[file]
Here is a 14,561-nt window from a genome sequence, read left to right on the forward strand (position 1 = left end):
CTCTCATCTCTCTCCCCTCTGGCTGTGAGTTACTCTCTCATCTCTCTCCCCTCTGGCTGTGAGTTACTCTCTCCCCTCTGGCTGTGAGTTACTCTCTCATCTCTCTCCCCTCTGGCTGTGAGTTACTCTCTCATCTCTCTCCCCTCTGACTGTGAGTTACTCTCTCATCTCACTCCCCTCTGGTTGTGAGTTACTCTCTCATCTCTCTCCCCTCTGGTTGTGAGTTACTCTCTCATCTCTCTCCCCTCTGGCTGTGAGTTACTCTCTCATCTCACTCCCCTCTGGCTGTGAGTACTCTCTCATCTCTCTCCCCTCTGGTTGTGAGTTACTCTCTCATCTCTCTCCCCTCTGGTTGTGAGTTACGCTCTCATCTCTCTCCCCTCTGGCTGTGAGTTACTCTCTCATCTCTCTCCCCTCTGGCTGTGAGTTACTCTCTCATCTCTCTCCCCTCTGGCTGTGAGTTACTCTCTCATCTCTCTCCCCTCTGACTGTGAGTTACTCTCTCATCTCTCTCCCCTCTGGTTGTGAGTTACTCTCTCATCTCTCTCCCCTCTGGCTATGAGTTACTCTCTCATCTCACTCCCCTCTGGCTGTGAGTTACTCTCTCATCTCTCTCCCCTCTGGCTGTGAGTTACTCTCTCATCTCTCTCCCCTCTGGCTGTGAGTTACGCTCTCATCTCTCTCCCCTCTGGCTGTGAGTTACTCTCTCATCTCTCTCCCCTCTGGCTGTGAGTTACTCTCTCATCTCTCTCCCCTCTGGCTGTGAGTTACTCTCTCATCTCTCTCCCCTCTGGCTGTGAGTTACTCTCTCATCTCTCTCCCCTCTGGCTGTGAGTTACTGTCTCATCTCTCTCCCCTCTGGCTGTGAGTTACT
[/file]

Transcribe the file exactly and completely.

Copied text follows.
Here is a 14,561-nt window from a genome sequence, read left to right on the forward strand (position 1 = left end):
CTCTCATCTCTCTCCCCTCTGGCTGTGAGTTACTCTCTCATCTCTCTCCCCTCTGGCTGTGAGTTACTCTCTCCCCTCTGGCTGTGAGTTACTCTCTCATCTCTCTCCCCTCTGGCTGTGAGTTACTCTCTCATCTCTCTCCCCTCTGACTGTGAGTTACTCTCTCATCTCACTCCCCTCTGGTTGTGAGTTACTCTCTCATCTCTCTCCCCTCTGGTTGTGAGTTACTCTCTCATCTCTCTCCCCTCTGGCTGTGAGTTACTCTCTCATCTCACTCCCCTCTGGCTGTGAGTACTCTCTCATCTCTCTCCCCTCTGGTTGTGAGTTACTCTCTCATCTCTCTCCCCTCTGGTTGTGAGTTACGCTCTCATCTCTCTCCCCTCTGGCTGTGAGTTACTCTCTCATCTCTCTCCCCTCTGGCTGTGAGTTACTCTCTCATCTCTCTCCCCTCTGGCTGTGAGTTACTCTCTCATCTCTCTCCCCTCTGACTGTGAGTTACTCTCTCATCTCTCTCCCCTCTGGTTGTGAGTTACTCTCTCATCTCTCTCCCCTCTGGCTATGAGTTACTCTCTCATCTCACTCCCCTCTGGCTGTGAGTTACTCTCTCATCTCTCTCCCCTCTGGCTGTGAGTTACTCTCTCATCTCTCTCCCCTCTGGCTGTGAGTTACGCTCTCATCTCTCTCCCCTCTGGCTGTGAGTTACTCTCTCATCTCTCTCCCCTCTGGCTGTGAGTTACTCTCTCATCTCTCTCCCCTCTGGCTGTGAGTTACTCTCTCATCTCTCTCCCCTCTGGCTGTGAGTTACTCTCTCATCTCTCTCCCCTCTGGCTGTGAGTTACTGTCTCATCTCTCTCCCCTCTGGCTGTGAGTTACT